This is a comprehensive course aimed at teaching all the skills needed to achieve the training required to carry out diving archaeology. It will comprise a combination of classroom and practical lessons on the wreck site itself. Courses can be anything from one or two weeks up to three months, and will run from June to September. What makes Wreck Hunters different is the ability to customise. So, if you have attended other courses but have ‘gaps’ in your learning, this course can help. Equally, if you are a complete beginner – and have the time and resources – the team can take you through the complete experience.

Search methods

• Tow/scooter – using traditional and modern methods to search large areas for wrecks

• Swim-line search – using a large number of divers to cover a significant area

• Grid search – a more-structured method to search smaller areas thoroughly 

• Electronic (echo sounder, etc) – using a range of modern equipment to locate wrecks remotely

Traditional methods

• Grid construction – laying a basic grid to assist in an initial survey of a site

• Baseline positioning – how to position a baseline to effectively survey a site

• Probe survey – to determine the possible format of a wreck site  

• Photo-mosaics – creating a photomontage of a site

• Video recording – of site before excavation

Excavation/associated skills

• Airlift construction and use – how to construct and use an ‘underwater vacuum’ cleaner

• Techniques – for the recovery of artefacts 

• Site photography – for effective recording of an underwater site

• Drawing techniques – practice in recording a site by non-photographic means


• Wet bell use – use of an underwater ‘telephone booth’ underwater comms – from traditional methods (rope signal) to through-water communications

• Boat skills/dive boat management – use of small boats (zodiac) and the supervision of a diving project

• Compressor operations – the use and maintenance of portable compressors 

• Decompression – instruction and use of relevant tables

Recording of finds

• Post-fieldwork processing – both drawn and photographic record 

Expedition planning 

• How to plan and organise – a small project devoted to maritime archaeology

• Preservation and maintenance – of underwater sites

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For someone to get the most out of the Wreck Hunters diving archaeology course, they will need to have a minimum level of scuba-diving experience.

With advice from Neil Brock, one of the most-respected film and television HSE dive contractors/supervisors often working for the BBC, the team has opted for the following requirements:

• PADI Advanced Open Water or equivalent, with at least 30 dives

• Minimum age of 18

• Recognised diving medical + completion of a medical questionnaire

• DAN insurance is mandatory

• Candidates should have a first-aid qualification

• Participants will be required to take a pre-course assessment dive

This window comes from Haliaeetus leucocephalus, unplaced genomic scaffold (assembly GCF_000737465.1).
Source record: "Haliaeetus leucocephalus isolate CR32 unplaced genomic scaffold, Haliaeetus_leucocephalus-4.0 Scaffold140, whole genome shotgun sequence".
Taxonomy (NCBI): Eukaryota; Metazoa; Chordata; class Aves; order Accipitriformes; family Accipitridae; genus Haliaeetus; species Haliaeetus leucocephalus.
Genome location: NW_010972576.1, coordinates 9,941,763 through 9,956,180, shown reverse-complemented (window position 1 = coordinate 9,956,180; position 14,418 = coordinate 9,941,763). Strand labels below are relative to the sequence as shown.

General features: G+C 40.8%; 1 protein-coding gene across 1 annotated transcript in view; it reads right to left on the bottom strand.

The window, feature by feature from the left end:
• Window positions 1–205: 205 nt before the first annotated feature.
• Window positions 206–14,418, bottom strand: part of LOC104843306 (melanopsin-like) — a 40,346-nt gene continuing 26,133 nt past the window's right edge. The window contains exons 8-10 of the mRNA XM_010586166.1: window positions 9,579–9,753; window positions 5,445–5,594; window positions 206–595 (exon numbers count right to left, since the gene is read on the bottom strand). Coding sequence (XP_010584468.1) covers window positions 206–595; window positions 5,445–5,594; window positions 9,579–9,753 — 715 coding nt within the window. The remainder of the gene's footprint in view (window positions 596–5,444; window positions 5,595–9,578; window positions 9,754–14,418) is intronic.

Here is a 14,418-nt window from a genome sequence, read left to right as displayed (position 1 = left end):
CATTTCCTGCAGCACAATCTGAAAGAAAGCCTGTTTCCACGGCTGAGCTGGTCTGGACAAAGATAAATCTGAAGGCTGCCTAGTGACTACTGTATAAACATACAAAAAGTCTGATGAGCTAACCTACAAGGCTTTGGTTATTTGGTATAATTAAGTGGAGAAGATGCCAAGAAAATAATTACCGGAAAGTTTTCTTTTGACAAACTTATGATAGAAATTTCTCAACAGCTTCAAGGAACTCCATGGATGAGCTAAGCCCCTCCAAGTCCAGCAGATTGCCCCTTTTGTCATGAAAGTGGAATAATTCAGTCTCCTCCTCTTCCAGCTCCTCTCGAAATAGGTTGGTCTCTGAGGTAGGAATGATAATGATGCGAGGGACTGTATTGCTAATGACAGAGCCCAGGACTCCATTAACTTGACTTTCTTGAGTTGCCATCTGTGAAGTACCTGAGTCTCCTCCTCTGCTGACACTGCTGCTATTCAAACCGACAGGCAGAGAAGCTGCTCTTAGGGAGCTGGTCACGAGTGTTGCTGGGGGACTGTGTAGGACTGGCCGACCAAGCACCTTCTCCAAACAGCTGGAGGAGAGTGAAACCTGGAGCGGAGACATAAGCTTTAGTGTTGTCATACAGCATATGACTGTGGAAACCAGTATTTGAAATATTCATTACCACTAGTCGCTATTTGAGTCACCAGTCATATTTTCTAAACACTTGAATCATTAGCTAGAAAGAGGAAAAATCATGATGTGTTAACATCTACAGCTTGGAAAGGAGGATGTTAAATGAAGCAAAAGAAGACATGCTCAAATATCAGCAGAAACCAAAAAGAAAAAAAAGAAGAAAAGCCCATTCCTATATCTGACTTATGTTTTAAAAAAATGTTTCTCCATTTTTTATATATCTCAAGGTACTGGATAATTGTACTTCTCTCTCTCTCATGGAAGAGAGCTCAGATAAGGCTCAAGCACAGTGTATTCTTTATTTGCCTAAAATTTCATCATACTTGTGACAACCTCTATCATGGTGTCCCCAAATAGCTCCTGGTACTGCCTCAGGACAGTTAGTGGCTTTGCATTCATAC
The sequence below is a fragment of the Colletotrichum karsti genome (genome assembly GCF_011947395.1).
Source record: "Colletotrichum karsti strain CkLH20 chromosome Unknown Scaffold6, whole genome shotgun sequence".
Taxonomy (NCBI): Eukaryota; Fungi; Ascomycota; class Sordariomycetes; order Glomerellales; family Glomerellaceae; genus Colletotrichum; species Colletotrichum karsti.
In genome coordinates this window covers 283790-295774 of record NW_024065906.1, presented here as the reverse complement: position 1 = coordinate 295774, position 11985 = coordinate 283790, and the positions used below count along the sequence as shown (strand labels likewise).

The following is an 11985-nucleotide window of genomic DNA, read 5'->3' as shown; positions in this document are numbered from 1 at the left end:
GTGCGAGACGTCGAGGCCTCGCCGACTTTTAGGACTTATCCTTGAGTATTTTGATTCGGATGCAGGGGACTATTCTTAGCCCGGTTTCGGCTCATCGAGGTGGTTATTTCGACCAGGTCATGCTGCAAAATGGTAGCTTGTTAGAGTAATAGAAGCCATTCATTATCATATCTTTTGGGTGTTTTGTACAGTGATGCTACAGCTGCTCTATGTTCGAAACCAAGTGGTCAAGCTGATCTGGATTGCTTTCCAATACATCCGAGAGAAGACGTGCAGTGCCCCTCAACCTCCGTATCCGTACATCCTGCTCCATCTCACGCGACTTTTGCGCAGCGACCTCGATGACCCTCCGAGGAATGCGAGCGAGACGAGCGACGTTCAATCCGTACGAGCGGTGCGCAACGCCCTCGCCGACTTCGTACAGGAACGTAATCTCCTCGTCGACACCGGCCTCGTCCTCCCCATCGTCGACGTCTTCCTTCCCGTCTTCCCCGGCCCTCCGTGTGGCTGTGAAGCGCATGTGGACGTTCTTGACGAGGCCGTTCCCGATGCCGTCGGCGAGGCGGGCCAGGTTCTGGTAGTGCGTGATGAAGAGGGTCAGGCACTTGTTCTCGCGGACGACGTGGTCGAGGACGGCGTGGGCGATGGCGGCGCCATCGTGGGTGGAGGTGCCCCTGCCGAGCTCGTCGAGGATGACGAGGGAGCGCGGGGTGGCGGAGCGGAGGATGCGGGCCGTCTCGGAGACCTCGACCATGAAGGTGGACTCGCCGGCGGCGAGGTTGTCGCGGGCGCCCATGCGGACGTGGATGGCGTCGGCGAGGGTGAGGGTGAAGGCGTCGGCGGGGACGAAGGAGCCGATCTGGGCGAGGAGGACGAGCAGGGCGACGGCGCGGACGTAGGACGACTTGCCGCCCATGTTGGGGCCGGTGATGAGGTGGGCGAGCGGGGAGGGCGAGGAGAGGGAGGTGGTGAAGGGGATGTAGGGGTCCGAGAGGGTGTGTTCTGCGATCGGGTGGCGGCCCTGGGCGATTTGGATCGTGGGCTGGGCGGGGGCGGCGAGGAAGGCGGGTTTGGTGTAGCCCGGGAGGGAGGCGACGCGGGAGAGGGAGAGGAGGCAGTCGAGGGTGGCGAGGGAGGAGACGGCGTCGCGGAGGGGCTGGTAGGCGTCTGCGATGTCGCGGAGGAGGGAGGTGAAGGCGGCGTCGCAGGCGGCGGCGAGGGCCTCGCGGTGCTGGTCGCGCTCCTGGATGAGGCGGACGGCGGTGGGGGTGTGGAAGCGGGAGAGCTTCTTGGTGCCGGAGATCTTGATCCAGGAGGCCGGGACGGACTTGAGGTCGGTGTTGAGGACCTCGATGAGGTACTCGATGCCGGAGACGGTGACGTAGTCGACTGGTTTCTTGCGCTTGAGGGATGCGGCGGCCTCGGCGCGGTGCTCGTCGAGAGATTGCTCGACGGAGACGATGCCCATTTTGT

• Modern, well-serviced diving equipment is included, but feel free to bring your own gear, including mask, fins and computer

The centre staff provide safet cover and all diving safety has been assessed on the basis of professionally recognised standards of working underwater.

Utila also has easy access to emergency facilities, with an on-site hyperbaric chamber on the island.


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Win a diving archaeology course in the Caribbean worth more than £2,000!

To be in with a chance of winning!

Qualified divers who meet the Diving Standards are asked to submit a 60-second video (recorded on a smart phone or video camera) with a personal message talking directly to camera about why you would make the best candidate for a free diving archaeology course.

It’s a chance of a lifetime for a diver who loves all things wrecks, not to mention the opportunity to enjoy some of the other dive sites of Utila.

Simply record your video and go to the website competition page at: and follow the instructions, as well as submitting your details.

This fantastic prize is a two-week trip to the Caribbean island of Utila in 2021. It includes all flights and transfers from the UK, accommodation, full-board, the diving archaeology course itself, and all diving.

The winner will be flown to Roatan, from where transfers to the island will be by light aircraft or boat. Dates will be available from June to mid-September 2021.


Terms and conditions

See ‘Diving Standards’ for minimum qualifications. This competition is restricted to those over the age of 18. 

The winner will be chosen by a panel of experts and announced later in the year. Closing date is 31 August 2020. A full list of the terms and conditions can also be found on the competition page of the website.

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Andy Williams
Andy Williams
4 years ago

A brilliant opportunity. Is this the first diver course of this type? This sort of thing adds meaning and purpose to a dive, beyond just floating about looking at the pretty fish!


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Mark Evans
Scuba Diver's Editorial Director Mark Evans has been in the diving industry for nearly 25 years, and has been diving since he was just 12 years old. nearly 40-odd years later and he is still addicted to the underwater world.